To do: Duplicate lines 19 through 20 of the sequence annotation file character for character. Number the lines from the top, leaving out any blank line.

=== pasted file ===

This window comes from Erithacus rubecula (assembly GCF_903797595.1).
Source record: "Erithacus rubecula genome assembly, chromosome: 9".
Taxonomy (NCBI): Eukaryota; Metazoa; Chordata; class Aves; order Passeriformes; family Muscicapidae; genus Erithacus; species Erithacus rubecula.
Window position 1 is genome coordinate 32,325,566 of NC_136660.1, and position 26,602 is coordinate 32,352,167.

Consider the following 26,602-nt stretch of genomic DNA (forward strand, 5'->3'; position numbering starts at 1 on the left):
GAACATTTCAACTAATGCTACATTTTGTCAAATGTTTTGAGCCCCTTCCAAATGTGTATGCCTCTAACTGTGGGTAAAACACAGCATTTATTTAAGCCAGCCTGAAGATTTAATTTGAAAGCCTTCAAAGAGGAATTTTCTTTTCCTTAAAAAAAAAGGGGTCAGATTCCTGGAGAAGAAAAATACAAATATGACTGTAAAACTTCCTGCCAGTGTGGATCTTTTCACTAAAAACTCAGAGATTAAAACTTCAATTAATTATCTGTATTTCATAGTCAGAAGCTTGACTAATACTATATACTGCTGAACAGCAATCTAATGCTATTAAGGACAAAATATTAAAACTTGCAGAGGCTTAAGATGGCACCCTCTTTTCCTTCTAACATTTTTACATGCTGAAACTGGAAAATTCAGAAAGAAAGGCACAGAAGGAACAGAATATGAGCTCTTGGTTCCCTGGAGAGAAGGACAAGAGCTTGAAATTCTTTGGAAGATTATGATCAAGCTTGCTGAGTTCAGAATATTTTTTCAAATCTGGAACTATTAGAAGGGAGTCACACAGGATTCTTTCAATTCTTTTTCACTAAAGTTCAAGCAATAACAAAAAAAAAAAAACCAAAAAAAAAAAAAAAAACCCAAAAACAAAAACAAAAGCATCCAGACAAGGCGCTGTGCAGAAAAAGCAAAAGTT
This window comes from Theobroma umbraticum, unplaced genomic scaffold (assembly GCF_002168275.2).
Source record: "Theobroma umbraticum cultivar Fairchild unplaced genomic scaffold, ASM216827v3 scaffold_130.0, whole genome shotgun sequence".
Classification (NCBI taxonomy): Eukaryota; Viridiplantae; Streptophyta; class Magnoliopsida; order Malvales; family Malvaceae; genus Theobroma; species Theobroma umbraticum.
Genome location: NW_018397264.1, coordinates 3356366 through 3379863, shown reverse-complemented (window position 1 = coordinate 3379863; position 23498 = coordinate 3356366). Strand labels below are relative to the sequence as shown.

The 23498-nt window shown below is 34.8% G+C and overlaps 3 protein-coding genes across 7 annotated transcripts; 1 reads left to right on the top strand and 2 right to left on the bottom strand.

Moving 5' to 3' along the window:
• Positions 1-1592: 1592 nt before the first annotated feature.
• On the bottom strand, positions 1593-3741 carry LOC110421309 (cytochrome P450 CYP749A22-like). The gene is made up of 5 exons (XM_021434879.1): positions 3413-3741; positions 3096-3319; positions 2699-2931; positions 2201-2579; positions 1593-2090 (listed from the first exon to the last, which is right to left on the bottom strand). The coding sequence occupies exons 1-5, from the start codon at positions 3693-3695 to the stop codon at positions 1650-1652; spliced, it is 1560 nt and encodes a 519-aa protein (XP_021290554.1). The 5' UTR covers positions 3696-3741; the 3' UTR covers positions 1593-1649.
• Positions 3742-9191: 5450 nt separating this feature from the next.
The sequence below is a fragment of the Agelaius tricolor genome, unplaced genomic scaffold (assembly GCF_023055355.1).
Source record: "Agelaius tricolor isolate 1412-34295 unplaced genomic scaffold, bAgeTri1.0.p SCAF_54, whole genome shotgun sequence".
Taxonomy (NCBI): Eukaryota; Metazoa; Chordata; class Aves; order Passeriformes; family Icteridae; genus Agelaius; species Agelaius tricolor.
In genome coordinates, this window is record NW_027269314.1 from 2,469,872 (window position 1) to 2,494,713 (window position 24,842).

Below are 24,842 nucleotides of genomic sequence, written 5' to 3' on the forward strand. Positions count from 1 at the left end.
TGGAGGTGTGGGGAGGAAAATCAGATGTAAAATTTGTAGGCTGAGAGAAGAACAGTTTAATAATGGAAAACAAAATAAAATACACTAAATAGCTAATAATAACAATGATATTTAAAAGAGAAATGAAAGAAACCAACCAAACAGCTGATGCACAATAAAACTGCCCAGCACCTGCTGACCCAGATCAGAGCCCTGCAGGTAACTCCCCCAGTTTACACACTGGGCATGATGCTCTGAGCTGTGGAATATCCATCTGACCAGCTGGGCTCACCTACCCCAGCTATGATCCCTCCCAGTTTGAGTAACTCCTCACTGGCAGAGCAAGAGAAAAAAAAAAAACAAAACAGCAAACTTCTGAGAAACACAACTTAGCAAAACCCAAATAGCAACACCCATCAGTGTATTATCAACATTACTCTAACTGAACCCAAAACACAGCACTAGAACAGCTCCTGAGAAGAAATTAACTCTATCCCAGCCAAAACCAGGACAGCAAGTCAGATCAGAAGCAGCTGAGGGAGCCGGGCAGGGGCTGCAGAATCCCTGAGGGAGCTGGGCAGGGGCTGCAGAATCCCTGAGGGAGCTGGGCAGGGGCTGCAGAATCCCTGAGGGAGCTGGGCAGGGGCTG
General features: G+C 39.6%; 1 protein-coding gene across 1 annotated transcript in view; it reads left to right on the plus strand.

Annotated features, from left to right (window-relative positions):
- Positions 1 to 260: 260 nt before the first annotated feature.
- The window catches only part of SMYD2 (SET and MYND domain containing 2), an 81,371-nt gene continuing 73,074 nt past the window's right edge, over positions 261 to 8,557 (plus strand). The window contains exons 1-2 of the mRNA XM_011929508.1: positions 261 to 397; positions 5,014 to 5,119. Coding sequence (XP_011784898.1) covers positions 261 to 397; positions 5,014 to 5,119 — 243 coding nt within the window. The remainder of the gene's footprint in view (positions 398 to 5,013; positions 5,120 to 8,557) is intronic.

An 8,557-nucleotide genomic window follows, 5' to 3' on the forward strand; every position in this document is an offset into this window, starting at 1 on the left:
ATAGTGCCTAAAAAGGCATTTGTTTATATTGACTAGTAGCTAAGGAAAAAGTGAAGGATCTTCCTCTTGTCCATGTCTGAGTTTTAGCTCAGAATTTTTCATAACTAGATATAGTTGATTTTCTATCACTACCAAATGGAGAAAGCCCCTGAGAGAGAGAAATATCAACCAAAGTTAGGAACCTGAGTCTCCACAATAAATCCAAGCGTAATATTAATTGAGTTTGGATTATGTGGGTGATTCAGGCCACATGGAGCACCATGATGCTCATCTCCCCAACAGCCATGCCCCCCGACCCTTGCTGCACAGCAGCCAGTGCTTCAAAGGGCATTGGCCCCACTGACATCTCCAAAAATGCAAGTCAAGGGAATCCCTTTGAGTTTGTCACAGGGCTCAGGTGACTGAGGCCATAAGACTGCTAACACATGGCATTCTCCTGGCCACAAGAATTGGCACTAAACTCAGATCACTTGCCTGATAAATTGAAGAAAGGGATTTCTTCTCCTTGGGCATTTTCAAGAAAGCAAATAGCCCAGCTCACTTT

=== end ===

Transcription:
In genome coordinates, this window is record NW_027269314.1 from 2,469,872 (window position 1) to 2,494,713 (window position 24,842).

Below are 24,842 nucleotides of genomic sequence, written 5' to 3' on the forward strand. Positions count from 1 at the left end.